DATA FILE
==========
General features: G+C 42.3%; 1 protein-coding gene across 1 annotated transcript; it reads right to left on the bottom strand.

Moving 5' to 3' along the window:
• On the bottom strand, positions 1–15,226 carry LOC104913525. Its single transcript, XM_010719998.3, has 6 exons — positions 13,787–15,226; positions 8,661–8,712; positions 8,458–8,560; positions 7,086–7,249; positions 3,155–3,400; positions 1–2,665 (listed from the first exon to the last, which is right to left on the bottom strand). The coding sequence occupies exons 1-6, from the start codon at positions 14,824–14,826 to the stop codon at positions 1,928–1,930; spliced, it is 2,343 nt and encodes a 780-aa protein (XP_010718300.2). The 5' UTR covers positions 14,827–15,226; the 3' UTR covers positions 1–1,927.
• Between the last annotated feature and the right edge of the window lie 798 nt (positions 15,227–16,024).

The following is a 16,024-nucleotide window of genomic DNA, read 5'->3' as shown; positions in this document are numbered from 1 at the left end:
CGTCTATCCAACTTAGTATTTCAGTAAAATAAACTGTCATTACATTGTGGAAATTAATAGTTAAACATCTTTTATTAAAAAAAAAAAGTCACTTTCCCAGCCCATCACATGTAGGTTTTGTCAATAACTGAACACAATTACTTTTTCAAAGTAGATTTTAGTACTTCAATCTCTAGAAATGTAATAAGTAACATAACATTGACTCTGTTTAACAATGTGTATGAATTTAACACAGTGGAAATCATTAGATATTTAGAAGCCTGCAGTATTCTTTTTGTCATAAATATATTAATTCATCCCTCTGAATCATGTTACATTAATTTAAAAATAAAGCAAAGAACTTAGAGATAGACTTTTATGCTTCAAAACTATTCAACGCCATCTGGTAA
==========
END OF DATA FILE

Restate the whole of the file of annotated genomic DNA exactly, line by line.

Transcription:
General features: G+C 42.3%; 1 protein-coding gene across 1 annotated transcript; it reads right to left on the bottom strand.

Moving 5' to 3' along the window:
• On the bottom strand, positions 1–15,226 carry LOC104913525. Its single transcript, XM_010719998.3, has 6 exons — positions 13,787–15,226; positions 8,661–8,712; positions 8,458–8,560; positions 7,086–7,249; positions 3,155–3,400; positions 1–2,665 (listed from the first exon to the last, which is right to left on the bottom strand). The coding sequence occupies exons 1-6, from the start codon at positions 14,824–14,826 to the stop codon at positions 1,928–1,930; spliced, it is 2,343 nt and encodes a 780-aa protein (XP_010718300.2). The 5' UTR covers positions 14,827–15,226; the 3' UTR covers positions 1–1,927.
• Between the last annotated feature and the right edge of the window lie 798 nt (positions 15,227–16,024).

The following is a 16,024-nucleotide window of genomic DNA, read 5'->3' as shown; positions in this document are numbered from 1 at the left end:
CGTCTATCCAACTTAGTATTTCAGTAAAATAAACTGTCATTACATTGTGGAAATTAATAGTTAAACATCTTTTATTAAAAAAAAAAAGTCACTTTCCCAGCCCATCACATGTAGGTTTTGTCAATAACTGAACACAATTACTTTTTCAAAGTAGATTTTAGTACTTCAATCTCTAGAAATGTAATAAGTAACATAACATTGACTCTGTTTAACAATGTGTATGAATTTAACACAGTGGAAATCATTAGATATTTAGAAGCCTGCAGTATTCTTTTTGTCATAAATATATTAATTCATCCCTCTGAATCATGTTACATTAATTTAAAAATAAAGCAAAGAACTTAGAGATAGACTTTTATGCTTCAAAACTATTCAACGCCATCTGGTAA